If you know a tiny bit about cricket it will help, but even if you don't this will be a cracking read.
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on 6 June 2013
Classic eccentric Tinniswood. You either like Tinniswoods humour or you don't. You either get it or you don't and you probably shouldn't try to find out if you're a member of the politically correct brigade.
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on 31 August 2013
From the pen of one of the most engaging writers of the genre this warm & amusing collection made for a very entertaining afternoons read. A smile never left my lips the whole time as the visual picture was created. Sadly missed.
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on 24 August 2014
I'm Scottish, I'm female and I have loved this book since the day it was published. I have bought it 4 times now as I keep lending it and not getting it back. I wish real life was more like the eccentric, terribly correct world of the Brigadier. This book makes me laugh out loud and certain passages have to be read and re-read and savoured slowly. When you meet someone who loves this book as much you it really gladdens the heart.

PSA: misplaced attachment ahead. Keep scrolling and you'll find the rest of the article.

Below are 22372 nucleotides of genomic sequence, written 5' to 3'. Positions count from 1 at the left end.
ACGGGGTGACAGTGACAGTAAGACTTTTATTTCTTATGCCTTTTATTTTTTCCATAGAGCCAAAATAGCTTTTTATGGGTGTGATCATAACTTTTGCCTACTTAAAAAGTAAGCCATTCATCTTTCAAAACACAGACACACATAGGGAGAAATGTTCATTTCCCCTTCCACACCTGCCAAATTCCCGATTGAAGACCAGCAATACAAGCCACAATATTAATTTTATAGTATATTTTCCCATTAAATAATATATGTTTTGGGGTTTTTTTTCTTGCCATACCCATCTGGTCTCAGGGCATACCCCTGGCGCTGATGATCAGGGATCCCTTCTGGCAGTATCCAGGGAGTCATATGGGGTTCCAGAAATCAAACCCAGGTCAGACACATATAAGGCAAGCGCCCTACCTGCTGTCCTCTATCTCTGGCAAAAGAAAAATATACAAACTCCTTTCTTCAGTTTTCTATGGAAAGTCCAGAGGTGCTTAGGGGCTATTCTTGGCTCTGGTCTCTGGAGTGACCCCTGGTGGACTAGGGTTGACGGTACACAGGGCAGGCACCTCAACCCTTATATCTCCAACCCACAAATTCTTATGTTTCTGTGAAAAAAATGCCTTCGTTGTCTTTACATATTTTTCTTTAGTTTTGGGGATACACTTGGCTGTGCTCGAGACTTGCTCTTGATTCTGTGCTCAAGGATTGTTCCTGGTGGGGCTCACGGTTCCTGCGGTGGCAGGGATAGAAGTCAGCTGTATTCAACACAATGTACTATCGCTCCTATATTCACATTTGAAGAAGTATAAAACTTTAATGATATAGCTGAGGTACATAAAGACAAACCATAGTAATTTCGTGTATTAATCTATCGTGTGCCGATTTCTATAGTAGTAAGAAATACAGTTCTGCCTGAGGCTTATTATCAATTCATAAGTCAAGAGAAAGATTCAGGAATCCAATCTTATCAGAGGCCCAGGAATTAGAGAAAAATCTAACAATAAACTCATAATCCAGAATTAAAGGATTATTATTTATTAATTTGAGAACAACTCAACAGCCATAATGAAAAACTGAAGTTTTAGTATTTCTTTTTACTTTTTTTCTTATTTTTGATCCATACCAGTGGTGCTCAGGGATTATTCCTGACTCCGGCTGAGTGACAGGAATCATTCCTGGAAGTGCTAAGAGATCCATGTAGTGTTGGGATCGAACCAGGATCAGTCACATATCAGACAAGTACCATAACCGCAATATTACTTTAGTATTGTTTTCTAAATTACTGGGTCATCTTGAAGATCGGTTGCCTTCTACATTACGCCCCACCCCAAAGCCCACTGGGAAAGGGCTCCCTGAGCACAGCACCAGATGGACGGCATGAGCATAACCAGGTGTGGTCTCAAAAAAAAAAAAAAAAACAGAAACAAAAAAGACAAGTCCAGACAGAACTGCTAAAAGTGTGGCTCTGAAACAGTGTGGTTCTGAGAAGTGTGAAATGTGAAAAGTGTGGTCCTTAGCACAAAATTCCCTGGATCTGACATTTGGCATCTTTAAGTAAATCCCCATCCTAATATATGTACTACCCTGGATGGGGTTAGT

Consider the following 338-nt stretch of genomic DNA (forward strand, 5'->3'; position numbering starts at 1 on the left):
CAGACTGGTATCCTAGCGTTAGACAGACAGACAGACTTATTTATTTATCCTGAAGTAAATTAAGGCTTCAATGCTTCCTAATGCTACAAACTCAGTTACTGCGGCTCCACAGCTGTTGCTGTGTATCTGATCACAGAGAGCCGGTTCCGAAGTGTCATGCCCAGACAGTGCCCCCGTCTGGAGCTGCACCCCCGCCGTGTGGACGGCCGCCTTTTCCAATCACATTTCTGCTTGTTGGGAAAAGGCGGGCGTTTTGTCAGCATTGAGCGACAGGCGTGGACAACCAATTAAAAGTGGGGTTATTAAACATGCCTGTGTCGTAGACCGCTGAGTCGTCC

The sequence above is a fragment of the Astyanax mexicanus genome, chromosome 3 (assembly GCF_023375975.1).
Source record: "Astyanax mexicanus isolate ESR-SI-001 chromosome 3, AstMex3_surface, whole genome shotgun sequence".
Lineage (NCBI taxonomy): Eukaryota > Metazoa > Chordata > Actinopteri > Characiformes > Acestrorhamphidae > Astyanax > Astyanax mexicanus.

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on 2 June 2011
Yes the book is just as wonderful as the remembered TV readings by Robin Bailey. Quite surreal in plot the tales are a caricature of a man of a certain type from a bygone age that slipped away some thirty or forty years ago. The senile like ramblings and asides with half remembered facts incongorously linked together as truths, make this a gem of Tinniswood's writing.

A slight knowledge of 'the summer game' and remeberance of some of the names from the 60's and 70's cricket elite will aid the reader to fully appreciate this slim volume to the full.
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on 15 December 2009
Some of the best writing since Wodehouse. Tinniswood's gift for portraying the fading Empire's last throes is unparalleled.
Sit back and discover why good comedy does not rely on profanity. The English langauge is rich enough to provide prose for all occasions, especially in the misty-eyes of the Brigadier, whom Robin Bailey could have been born to play.
In short, a masterpiece !